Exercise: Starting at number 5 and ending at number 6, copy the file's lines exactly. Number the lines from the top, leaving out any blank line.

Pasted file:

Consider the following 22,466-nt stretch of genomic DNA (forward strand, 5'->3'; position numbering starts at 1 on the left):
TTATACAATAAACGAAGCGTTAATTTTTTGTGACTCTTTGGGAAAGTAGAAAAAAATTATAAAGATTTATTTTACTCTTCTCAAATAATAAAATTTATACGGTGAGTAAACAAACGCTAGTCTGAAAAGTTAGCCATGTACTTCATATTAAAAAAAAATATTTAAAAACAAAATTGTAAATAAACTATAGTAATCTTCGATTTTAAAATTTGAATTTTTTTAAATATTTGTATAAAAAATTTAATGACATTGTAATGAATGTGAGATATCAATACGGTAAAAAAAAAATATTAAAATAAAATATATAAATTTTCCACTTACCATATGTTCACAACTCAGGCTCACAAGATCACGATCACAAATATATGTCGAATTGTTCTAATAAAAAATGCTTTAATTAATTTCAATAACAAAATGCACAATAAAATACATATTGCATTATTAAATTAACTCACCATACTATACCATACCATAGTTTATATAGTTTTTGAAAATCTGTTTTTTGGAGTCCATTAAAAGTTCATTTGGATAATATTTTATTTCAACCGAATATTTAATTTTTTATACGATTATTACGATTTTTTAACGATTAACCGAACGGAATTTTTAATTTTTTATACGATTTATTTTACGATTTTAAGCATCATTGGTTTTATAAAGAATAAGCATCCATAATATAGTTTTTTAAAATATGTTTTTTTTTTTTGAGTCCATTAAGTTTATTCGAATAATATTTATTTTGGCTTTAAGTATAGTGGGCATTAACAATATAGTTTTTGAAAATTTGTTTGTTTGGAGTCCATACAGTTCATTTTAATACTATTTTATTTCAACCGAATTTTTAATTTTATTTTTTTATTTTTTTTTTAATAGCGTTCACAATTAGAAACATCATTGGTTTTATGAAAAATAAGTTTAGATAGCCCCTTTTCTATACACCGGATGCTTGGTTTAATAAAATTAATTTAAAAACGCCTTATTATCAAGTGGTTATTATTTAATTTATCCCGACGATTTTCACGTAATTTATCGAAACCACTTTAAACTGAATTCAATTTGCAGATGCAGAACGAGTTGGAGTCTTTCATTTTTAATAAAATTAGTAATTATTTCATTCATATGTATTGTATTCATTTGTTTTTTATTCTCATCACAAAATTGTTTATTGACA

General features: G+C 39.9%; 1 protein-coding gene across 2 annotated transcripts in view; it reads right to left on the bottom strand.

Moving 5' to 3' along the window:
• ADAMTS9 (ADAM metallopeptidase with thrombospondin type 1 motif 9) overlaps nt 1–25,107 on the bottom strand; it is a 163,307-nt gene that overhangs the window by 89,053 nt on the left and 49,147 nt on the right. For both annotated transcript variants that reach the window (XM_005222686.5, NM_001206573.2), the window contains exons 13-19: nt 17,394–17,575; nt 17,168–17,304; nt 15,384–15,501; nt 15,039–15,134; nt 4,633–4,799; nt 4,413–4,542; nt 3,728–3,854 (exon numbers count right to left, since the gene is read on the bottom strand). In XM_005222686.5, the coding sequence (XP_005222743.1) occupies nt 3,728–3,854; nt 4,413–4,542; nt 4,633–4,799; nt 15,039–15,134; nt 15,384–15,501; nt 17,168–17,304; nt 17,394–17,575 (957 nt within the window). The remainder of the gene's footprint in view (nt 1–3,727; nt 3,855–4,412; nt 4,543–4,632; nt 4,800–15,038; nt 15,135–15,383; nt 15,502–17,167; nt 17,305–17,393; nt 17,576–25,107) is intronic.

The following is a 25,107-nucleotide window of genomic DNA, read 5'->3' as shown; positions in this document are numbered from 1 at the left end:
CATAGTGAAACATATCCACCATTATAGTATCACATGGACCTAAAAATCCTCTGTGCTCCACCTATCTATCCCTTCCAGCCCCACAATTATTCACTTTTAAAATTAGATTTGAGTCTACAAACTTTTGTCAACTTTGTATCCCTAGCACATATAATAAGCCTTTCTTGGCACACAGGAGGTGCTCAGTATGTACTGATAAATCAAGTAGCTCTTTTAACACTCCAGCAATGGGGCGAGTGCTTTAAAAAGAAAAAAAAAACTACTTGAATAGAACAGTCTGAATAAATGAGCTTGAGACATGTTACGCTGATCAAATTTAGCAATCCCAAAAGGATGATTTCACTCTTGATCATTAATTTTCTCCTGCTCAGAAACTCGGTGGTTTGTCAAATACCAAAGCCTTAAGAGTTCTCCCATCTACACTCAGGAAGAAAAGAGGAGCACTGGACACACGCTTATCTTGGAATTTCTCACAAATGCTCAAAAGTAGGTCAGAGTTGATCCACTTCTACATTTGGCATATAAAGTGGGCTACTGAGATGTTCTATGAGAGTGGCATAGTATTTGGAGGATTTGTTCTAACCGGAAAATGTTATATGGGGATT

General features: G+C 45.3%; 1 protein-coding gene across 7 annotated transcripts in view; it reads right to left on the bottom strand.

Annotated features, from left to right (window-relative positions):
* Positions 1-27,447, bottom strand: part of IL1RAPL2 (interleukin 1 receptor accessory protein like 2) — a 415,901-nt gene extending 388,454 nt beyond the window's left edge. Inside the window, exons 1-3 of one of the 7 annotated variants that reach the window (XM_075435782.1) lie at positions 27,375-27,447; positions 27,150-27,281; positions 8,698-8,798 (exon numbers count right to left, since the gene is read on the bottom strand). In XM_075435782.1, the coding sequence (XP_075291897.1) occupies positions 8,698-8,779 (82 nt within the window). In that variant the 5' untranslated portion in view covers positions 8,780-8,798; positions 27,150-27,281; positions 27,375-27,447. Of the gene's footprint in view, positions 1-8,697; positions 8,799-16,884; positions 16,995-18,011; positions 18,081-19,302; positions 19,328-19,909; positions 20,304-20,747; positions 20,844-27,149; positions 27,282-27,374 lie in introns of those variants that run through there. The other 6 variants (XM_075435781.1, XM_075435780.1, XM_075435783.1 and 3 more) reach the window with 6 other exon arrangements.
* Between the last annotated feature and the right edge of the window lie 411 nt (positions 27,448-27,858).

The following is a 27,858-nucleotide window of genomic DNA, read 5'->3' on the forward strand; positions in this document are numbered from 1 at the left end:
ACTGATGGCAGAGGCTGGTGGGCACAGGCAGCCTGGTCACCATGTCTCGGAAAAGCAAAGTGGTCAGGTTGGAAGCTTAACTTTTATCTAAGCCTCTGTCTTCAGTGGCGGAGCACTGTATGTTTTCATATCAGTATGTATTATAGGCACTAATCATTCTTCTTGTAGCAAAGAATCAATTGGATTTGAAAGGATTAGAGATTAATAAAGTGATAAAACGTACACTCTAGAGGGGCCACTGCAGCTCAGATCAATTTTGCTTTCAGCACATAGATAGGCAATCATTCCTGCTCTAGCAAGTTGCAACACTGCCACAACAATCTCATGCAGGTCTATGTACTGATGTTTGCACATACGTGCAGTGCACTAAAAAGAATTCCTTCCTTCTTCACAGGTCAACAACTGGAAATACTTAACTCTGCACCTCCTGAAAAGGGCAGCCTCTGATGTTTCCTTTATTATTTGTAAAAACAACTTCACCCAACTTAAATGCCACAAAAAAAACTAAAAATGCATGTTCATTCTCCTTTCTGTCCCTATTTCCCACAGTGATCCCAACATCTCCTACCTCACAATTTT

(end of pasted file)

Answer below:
• ADAMTS9 (ADAM metallopeptidase with thrombospondin type 1 motif 9) overlaps nt 1–25,107 on the bottom strand; it is a 163,307-nt gene that overhangs the window by 89,053 nt on the left and 49,147 nt on the right. For both annotated transcript variants that reach the window (XM_005222686.5, NM_001206573.2), the window contains exons 13-19: nt 17,394–17,575; nt 17,168–17,304; nt 15,384–15,501; nt 15,039–15,134; nt 4,633–4,799; nt 4,413–4,542; nt 3,728–3,854 (exon numbers count right to left, since the gene is read on the bottom strand). In XM_005222686.5, the coding sequence (XP_005222743.1) occupies nt 3,728–3,854; nt 4,413–4,542; nt 4,633–4,799; nt 15,039–15,134; nt 15,384–15,501; nt 17,168–17,304; nt 17,394–17,575 (957 nt within the window). The remainder of the gene's footprint in view (nt 1–3,727; nt 3,855–4,412; nt 4,543–4,632; nt 4,800–15,038; nt 15,135–15,383; nt 15,502–17,167; nt 17,305–17,393; nt 17,576–25,107) is intronic.

The following is a 25,107-nucleotide window of genomic DNA, read 5'->3' as shown; positions in this document are numbered from 1 at the left end: